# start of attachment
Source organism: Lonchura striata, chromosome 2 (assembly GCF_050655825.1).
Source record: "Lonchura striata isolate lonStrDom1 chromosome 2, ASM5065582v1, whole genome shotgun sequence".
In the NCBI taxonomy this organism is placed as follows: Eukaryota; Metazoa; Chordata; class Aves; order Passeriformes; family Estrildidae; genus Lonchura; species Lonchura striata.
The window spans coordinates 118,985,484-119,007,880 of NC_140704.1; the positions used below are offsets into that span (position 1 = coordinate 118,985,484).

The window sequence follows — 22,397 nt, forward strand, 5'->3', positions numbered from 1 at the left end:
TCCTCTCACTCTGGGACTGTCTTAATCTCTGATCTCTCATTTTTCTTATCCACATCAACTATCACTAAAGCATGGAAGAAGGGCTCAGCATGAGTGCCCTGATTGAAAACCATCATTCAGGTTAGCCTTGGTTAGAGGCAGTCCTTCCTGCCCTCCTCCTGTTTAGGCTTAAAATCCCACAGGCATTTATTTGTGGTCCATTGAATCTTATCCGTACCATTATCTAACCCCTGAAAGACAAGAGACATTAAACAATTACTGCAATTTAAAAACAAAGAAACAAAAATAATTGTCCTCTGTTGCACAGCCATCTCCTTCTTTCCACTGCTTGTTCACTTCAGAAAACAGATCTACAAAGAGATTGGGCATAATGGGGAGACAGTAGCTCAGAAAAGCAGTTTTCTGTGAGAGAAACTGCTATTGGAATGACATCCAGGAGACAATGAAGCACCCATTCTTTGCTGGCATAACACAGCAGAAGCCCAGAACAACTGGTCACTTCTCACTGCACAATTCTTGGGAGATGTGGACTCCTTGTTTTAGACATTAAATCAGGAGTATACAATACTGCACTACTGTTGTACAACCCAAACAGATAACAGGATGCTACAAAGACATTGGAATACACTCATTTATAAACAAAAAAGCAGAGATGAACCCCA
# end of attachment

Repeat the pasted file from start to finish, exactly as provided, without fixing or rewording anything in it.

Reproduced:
Source organism: Lonchura striata, chromosome 2 (assembly GCF_050655825.1).
Source record: "Lonchura striata isolate lonStrDom1 chromosome 2, ASM5065582v1, whole genome shotgun sequence".
In the NCBI taxonomy this organism is placed as follows: Eukaryota; Metazoa; Chordata; class Aves; order Passeriformes; family Estrildidae; genus Lonchura; species Lonchura striata.
The window spans coordinates 118,985,484-119,007,880 of NC_140704.1; the positions used below are offsets into that span (position 1 = coordinate 118,985,484).

The window sequence follows — 22,397 nt, forward strand, 5'->3', positions numbered from 1 at the left end:
TCCTCTCACTCTGGGACTGTCTTAATCTCTGATCTCTCATTTTTCTTATCCACATCAACTATCACTAAAGCATGGAAGAAGGGCTCAGCATGAGTGCCCTGATTGAAAACCATCATTCAGGTTAGCCTTGGTTAGAGGCAGTCCTTCCTGCCCTCCTCCTGTTTAGGCTTAAAATCCCACAGGCATTTATTTGTGGTCCATTGAATCTTATCCGTACCATTATCTAACCCCTGAAAGACAAGAGACATTAAACAATTACTGCAATTTAAAAACAAAGAAACAAAAATAATTGTCCTCTGTTGCACAGCCATCTCCTTCTTTCCACTGCTTGTTCACTTCAGAAAACAGATCTACAAAGAGATTGGGCATAATGGGGAGACAGTAGCTCAGAAAAGCAGTTTTCTGTGAGAGAAACTGCTATTGGAATGACATCCAGGAGACAATGAAGCACCCATTCTTTGCTGGCATAACACAGCAGAAGCCCAGAACAACTGGTCACTTCTCACTGCACAATTCTTGGGAGATGTGGACTCCTTGTTTTAGACATTAAATCAGGAGTATACAATACTGCACTACTGTTGTACAACCCAAACAGATAACAGGATGCTACAAAGACATTGGAATACACTCATTTATAAACAAAAAAGCAGAGATGAACCCCA